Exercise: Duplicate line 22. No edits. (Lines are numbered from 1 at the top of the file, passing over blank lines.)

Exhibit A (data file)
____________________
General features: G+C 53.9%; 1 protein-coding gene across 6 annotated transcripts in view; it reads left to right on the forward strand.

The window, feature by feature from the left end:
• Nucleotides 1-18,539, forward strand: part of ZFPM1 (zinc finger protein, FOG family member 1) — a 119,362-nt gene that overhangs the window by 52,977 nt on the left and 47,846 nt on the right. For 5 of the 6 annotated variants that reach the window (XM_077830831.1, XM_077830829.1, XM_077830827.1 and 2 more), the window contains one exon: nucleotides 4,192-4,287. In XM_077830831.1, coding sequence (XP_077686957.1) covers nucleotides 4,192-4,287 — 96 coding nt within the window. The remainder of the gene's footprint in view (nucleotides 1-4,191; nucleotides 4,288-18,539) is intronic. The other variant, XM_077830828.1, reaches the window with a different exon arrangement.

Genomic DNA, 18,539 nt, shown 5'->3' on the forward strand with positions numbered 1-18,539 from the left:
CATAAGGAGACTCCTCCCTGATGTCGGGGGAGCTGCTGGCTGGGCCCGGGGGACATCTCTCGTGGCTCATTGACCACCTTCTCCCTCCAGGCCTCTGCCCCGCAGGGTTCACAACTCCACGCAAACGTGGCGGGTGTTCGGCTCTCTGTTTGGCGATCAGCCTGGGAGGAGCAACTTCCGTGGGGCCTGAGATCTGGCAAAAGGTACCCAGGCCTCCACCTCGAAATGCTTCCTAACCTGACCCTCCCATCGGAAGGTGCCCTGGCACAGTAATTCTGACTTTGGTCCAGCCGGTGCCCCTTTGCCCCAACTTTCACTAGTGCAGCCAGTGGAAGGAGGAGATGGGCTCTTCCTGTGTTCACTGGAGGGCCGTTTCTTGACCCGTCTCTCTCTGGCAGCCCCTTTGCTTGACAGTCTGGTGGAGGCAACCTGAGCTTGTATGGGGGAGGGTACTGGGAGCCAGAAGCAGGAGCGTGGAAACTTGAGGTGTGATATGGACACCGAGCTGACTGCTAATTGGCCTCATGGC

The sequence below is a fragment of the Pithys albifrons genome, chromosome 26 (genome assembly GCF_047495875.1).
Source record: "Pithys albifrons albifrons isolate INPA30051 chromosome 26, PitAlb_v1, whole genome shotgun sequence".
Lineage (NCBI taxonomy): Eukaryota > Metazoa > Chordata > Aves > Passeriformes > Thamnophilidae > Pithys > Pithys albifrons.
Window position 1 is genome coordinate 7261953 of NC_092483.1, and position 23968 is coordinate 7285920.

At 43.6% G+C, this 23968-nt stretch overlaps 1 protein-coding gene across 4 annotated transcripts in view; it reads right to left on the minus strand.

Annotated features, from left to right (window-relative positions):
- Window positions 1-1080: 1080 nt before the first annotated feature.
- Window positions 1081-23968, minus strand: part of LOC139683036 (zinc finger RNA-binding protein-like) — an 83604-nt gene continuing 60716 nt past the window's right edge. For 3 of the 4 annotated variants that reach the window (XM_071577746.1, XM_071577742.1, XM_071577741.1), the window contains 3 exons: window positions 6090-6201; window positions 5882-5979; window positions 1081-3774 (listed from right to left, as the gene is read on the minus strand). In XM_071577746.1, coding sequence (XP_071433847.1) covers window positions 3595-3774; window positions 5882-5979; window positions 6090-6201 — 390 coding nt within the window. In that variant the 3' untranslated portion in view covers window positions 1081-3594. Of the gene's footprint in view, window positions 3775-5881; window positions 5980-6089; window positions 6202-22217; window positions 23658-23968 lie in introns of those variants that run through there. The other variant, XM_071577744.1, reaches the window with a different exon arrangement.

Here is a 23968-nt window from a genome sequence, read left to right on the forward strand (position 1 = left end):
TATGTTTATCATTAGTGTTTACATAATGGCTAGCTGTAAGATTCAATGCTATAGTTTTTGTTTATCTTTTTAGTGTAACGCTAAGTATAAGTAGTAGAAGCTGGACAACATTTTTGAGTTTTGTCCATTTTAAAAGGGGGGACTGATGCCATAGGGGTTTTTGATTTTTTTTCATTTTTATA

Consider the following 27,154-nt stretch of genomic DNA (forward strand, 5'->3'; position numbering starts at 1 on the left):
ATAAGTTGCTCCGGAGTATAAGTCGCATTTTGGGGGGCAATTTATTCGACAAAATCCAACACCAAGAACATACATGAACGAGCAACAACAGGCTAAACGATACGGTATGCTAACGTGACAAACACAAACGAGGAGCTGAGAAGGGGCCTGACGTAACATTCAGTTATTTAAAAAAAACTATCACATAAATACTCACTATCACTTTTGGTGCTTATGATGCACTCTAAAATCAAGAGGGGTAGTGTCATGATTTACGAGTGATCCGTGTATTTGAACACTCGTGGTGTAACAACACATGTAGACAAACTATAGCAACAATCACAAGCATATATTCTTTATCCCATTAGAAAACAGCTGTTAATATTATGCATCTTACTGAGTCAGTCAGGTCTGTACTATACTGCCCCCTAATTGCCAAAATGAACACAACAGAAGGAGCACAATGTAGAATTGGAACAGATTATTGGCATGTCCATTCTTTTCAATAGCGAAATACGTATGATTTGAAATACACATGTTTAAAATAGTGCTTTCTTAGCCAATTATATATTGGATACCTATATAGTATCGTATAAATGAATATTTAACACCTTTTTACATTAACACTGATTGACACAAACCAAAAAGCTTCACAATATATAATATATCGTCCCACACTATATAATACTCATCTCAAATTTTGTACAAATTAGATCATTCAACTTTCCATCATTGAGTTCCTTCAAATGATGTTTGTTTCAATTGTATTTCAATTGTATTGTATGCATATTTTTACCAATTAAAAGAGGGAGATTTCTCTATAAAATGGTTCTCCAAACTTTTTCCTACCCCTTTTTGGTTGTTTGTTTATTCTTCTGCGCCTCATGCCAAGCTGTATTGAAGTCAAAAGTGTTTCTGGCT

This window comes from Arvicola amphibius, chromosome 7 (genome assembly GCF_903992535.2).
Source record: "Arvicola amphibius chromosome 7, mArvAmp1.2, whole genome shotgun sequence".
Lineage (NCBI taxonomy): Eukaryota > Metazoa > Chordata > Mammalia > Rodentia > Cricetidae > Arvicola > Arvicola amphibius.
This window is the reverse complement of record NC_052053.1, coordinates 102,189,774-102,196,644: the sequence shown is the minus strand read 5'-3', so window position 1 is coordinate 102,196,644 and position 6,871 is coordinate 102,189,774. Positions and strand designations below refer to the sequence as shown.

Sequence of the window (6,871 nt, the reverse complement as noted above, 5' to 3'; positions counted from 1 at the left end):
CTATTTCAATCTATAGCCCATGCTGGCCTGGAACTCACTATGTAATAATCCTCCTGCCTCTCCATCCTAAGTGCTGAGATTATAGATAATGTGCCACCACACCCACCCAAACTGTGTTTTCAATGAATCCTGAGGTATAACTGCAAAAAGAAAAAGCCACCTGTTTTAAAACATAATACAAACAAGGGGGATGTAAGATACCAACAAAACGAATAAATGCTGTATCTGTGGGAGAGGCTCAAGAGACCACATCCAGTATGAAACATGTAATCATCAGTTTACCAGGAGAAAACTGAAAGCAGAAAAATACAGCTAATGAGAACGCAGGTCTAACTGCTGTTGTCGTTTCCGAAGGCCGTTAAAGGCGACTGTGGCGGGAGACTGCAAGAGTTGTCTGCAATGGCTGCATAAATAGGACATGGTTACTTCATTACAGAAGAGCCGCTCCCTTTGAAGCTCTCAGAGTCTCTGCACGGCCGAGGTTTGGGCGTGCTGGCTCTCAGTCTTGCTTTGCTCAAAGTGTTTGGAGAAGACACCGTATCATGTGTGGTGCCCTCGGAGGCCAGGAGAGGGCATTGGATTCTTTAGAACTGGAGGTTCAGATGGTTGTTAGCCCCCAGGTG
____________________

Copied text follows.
Sequence of the window (6,871 nt, the reverse complement as noted above, 5' to 3'; positions counted from 1 at the left end):